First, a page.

It isn’t just Apple. It’s any company big enough to care about. The tech sites are mostly what I look at, and every time there’s something they think they can hop on with Google or any of the other big names in the tech industry they hop right on that to drive readers, whether well founded or not. Not all tech sites/magazines mind you, just some. And when the company is famous enough (Google, Apple, Microsoft) for mainstream media to care about, all the better…

At the end of the day though, the way to get action is to file a feature request with vendors, not to make up crazy headlines aimed at selling FUD as a means of getting someone to go to your website…

February 18th, 2012

Posted In: cloud, iPhone, Mac OS X, Mac OS X Server, Mac Security, Mass Deployment, sites, Social Networking

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Sorry, I can’t help it. That whole “iPhone Security Problems” thread I’ve seen on a few sites recently due to that worm. Oh, then there was a second worm that did the same thing. Really? Did these awesome security gurus realize that the device has to be jailbroken? Oh and they have to still have the default password used for SSH? I would hope that if you know enough to jailbreak the device without bricking it that you know enough to change the default SSH password.

Interestingly enough though, an estimated 6 to 8 percent of iPhones are jail-broken… If there have been 21 million sold, that provides an attack surface of around a 1.2 million if you just target jail-broken phones. A PC needs to be running on the same network infected with a totally different worm that tries to log into the phone and steal things. By the way, here’s a huge new security vulnerability I should write – if you leave your LinkSys with the default password AND you allow administration over the WAN then someone can break in over the WAN and mess it up… Of course, in that case you should maybe be with the LinkSys (although the power adapter might cause more damage in terms of hit points), but for some reason people aren’t being beaten over the head with an iPhone but instead so-called security experts find spreading FUD is far more helpful than doing something for a living, like real research.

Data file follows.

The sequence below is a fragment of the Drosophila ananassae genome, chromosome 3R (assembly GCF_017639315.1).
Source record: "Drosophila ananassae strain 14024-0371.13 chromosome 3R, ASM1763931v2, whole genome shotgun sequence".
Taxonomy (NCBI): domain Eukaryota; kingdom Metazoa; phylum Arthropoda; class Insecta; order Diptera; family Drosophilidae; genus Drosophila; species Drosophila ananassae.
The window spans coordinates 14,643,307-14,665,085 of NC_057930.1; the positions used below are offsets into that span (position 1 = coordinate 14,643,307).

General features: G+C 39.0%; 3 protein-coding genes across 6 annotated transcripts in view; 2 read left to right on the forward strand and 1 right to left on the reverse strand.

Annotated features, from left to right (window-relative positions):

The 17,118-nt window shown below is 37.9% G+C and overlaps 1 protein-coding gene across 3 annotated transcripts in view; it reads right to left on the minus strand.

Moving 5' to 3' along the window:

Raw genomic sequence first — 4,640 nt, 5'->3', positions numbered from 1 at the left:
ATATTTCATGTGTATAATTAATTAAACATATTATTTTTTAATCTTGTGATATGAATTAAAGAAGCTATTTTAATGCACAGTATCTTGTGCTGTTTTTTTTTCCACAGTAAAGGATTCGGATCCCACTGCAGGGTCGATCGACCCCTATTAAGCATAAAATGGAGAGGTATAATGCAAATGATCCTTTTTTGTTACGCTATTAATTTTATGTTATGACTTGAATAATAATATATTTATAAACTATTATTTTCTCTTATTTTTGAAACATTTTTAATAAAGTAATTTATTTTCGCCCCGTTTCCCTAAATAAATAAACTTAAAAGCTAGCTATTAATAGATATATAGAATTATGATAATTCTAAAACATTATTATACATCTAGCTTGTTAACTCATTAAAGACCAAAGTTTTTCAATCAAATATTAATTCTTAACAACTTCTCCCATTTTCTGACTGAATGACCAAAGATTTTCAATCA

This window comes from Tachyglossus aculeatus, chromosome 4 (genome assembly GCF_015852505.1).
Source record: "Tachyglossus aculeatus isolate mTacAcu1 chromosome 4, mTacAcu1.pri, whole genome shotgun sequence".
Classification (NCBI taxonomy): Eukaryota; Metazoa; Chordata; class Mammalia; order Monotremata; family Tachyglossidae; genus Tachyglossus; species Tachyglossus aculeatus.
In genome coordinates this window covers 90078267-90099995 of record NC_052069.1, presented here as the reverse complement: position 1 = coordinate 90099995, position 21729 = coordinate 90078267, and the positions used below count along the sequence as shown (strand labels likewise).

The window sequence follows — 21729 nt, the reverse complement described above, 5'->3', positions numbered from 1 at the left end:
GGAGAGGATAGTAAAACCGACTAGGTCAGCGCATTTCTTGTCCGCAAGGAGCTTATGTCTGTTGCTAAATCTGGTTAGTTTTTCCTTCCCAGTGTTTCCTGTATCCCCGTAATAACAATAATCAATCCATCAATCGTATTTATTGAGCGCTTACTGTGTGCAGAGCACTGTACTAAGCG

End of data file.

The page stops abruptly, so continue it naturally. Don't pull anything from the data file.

I just have to reiterate this. There’s a worm out there that scans a subnet and attempts a specific SSH user name and password, if it works then it tries to steal some data, or in a different variant just Rick Rolls ya’. Somehow the fact that in order to put an SSH server on the subnet in the first place you had to void a warranty and forklift SSH onto a device, which took great pains to do, and subsequently forgot to change the password for that SSH server means nothing; nor does the fact that you also need a frickin’ Windows computer to carry the worm to you that’s also infected. Crap, just crap.

November 25th, 2009

Posted In: iPhone